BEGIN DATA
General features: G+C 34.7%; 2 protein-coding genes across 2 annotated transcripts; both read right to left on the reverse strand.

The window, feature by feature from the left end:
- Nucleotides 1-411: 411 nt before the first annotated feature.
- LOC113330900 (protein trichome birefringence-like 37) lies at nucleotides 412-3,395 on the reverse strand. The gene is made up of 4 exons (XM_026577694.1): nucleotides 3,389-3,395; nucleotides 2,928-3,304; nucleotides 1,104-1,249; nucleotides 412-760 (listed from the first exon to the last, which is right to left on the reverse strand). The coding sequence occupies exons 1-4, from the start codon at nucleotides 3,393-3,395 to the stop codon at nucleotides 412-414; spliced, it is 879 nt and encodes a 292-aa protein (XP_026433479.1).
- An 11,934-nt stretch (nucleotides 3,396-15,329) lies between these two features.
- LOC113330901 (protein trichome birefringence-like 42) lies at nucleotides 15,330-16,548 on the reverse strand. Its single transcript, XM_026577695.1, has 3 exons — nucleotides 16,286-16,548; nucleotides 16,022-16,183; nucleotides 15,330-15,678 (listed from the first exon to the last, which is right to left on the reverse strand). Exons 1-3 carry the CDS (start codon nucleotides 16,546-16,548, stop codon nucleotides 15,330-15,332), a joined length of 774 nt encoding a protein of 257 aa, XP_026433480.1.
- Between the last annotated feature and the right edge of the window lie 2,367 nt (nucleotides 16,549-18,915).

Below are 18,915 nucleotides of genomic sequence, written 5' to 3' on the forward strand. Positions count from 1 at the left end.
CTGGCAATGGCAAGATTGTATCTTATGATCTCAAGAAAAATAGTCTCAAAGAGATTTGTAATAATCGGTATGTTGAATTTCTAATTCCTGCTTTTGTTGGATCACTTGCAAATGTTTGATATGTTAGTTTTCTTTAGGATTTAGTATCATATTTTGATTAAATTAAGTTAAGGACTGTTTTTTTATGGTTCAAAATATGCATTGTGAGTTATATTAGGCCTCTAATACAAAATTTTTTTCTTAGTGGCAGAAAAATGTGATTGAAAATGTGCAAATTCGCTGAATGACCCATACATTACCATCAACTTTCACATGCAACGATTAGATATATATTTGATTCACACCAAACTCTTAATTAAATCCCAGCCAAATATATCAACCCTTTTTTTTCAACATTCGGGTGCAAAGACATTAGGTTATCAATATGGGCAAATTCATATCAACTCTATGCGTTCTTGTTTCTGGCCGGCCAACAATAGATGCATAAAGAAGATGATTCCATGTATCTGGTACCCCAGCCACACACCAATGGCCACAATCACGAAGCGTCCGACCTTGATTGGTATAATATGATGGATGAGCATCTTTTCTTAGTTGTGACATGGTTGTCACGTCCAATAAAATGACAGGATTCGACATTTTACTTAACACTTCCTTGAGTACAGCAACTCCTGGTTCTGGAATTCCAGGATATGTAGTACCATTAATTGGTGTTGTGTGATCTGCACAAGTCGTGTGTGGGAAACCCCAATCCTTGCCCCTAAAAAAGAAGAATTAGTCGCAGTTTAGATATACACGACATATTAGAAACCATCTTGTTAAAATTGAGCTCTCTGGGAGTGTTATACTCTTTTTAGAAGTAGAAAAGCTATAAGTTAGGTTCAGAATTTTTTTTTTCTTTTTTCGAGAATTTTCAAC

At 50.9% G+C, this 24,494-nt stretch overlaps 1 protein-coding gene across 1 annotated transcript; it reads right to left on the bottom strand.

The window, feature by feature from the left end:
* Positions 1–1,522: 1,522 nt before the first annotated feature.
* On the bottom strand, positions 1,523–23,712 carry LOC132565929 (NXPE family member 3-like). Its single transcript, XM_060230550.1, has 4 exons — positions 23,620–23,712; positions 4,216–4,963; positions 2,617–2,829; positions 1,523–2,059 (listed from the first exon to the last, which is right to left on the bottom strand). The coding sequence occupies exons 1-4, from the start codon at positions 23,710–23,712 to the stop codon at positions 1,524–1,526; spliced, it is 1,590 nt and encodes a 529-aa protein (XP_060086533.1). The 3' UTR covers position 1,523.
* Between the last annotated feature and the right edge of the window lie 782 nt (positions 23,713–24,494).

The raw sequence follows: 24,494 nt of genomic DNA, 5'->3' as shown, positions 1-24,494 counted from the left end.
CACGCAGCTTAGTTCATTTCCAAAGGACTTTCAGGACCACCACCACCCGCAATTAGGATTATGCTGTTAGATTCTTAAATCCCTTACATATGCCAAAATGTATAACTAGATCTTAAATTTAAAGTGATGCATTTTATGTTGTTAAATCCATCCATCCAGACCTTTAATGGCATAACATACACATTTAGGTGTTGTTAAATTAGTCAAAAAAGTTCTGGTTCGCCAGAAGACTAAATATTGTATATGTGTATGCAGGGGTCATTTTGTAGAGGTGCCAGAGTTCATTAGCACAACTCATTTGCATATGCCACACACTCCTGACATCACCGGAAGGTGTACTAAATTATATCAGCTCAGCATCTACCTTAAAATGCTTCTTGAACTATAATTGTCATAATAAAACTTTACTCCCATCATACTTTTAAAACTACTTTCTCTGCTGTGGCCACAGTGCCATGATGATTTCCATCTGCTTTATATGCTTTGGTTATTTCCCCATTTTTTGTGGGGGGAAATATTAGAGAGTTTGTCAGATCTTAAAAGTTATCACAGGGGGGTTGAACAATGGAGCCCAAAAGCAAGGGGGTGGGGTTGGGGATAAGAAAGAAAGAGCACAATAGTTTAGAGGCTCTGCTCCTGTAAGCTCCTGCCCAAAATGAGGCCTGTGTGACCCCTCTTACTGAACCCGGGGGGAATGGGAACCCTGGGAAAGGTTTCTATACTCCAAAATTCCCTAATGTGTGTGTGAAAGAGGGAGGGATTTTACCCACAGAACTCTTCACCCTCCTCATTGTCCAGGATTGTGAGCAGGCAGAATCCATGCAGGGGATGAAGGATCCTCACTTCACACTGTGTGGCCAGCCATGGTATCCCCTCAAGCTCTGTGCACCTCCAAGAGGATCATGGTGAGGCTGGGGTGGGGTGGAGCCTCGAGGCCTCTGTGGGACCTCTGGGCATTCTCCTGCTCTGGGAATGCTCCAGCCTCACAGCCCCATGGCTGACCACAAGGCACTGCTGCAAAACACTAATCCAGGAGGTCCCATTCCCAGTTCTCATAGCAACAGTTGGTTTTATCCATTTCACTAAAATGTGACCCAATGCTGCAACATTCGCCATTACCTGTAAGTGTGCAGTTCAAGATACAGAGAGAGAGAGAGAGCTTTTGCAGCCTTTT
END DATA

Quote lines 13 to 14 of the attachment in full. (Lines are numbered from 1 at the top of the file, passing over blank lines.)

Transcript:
* On the bottom strand, positions 1,523–23,712 carry LOC132565929 (NXPE family member 3-like). Its single transcript, XM_060230550.1, has 4 exons — positions 23,620–23,712; positions 4,216–4,963; positions 2,617–2,829; positions 1,523–2,059 (listed from the first exon to the last, which is right to left on the bottom strand). The coding sequence occupies exons 1-4, from the start codon at positions 23,710–23,712 to the stop codon at positions 1,524–1,526; spliced, it is 1,590 nt and encodes a 529-aa protein (XP_060086533.1). The 3' UTR covers position 1,523.
* Between the last annotated feature and the right edge of the window lie 782 nt (positions 23,713–24,494).